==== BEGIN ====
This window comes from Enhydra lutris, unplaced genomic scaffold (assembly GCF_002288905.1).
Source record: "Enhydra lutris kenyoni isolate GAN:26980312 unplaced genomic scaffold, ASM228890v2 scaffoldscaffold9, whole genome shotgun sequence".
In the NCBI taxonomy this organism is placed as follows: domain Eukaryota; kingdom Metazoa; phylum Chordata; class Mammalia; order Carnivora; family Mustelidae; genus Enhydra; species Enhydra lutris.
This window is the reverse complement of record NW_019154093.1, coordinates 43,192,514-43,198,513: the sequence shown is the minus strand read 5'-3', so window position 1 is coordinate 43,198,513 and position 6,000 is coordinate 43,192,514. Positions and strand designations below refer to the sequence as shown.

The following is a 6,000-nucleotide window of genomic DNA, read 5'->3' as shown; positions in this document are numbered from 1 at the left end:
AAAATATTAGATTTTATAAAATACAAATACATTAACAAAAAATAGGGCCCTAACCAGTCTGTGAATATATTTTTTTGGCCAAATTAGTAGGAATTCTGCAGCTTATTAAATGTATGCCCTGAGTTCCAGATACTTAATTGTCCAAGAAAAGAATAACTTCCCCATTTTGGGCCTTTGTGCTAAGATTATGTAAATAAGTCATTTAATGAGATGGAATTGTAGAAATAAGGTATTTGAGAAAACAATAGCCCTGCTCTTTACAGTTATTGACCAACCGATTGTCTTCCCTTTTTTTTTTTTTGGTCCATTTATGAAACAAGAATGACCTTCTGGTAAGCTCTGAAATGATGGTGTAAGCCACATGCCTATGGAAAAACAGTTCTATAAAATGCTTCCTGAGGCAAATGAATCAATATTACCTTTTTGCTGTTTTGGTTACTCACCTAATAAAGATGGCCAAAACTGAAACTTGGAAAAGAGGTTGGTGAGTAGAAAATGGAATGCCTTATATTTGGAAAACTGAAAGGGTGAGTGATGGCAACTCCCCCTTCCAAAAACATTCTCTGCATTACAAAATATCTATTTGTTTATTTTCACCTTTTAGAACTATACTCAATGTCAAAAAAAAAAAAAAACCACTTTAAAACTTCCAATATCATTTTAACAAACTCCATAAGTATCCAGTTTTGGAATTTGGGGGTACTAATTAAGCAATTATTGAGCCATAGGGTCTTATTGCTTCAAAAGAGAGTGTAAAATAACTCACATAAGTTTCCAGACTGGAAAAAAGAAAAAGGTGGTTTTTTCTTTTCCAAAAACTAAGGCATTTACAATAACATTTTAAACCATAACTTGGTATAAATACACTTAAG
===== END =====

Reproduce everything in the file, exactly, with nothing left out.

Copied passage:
This window comes from Enhydra lutris, unplaced genomic scaffold (assembly GCF_002288905.1).
Source record: "Enhydra lutris kenyoni isolate GAN:26980312 unplaced genomic scaffold, ASM228890v2 scaffoldscaffold9, whole genome shotgun sequence".
In the NCBI taxonomy this organism is placed as follows: domain Eukaryota; kingdom Metazoa; phylum Chordata; class Mammalia; order Carnivora; family Mustelidae; genus Enhydra; species Enhydra lutris.
This window is the reverse complement of record NW_019154093.1, coordinates 43,192,514-43,198,513: the sequence shown is the minus strand read 5'-3', so window position 1 is coordinate 43,198,513 and position 6,000 is coordinate 43,192,514. Positions and strand designations below refer to the sequence as shown.

The following is a 6,000-nucleotide window of genomic DNA, read 5'->3' as shown; positions in this document are numbered from 1 at the left end:
AAAATATTAGATTTTATAAAATACAAATACATTAACAAAAAATAGGGCCCTAACCAGTCTGTGAATATATTTTTTTGGCCAAATTAGTAGGAATTCTGCAGCTTATTAAATGTATGCCCTGAGTTCCAGATACTTAATTGTCCAAGAAAAGAATAACTTCCCCATTTTGGGCCTTTGTGCTAAGATTATGTAAATAAGTCATTTAATGAGATGGAATTGTAGAAATAAGGTATTTGAGAAAACAATAGCCCTGCTCTTTACAGTTATTGACCAACCGATTGTCTTCCCTTTTTTTTTTTTTGGTCCATTTATGAAACAAGAATGACCTTCTGGTAAGCTCTGAAATGATGGTGTAAGCCACATGCCTATGGAAAAACAGTTCTATAAAATGCTTCCTGAGGCAAATGAATCAATATTACCTTTTTGCTGTTTTGGTTACTCACCTAATAAAGATGGCCAAAACTGAAACTTGGAAAAGAGGTTGGTGAGTAGAAAATGGAATGCCTTATATTTGGAAAACTGAAAGGGTGAGTGATGGCAACTCCCCCTTCCAAAAACATTCTCTGCATTACAAAATATCTATTTGTTTATTTTCACCTTTTAGAACTATACTCAATGTCAAAAAAAAAAAAAAACCACTTTAAAACTTCCAATATCATTTTAACAAACTCCATAAGTATCCAGTTTTGGAATTTGGGGGTACTAATTAAGCAATTATTGAGCCATAGGGTCTTATTGCTTCAAAAGAGAGTGTAAAATAACTCACATAAGTTTCCAGACTGGAAAAAAGAAAAAGGTGGTTTTTTCTTTTCCAAAAACTAAGGCATTTACAATAACATTTTAAACCATAACTTGGTATAAATACACTTAAG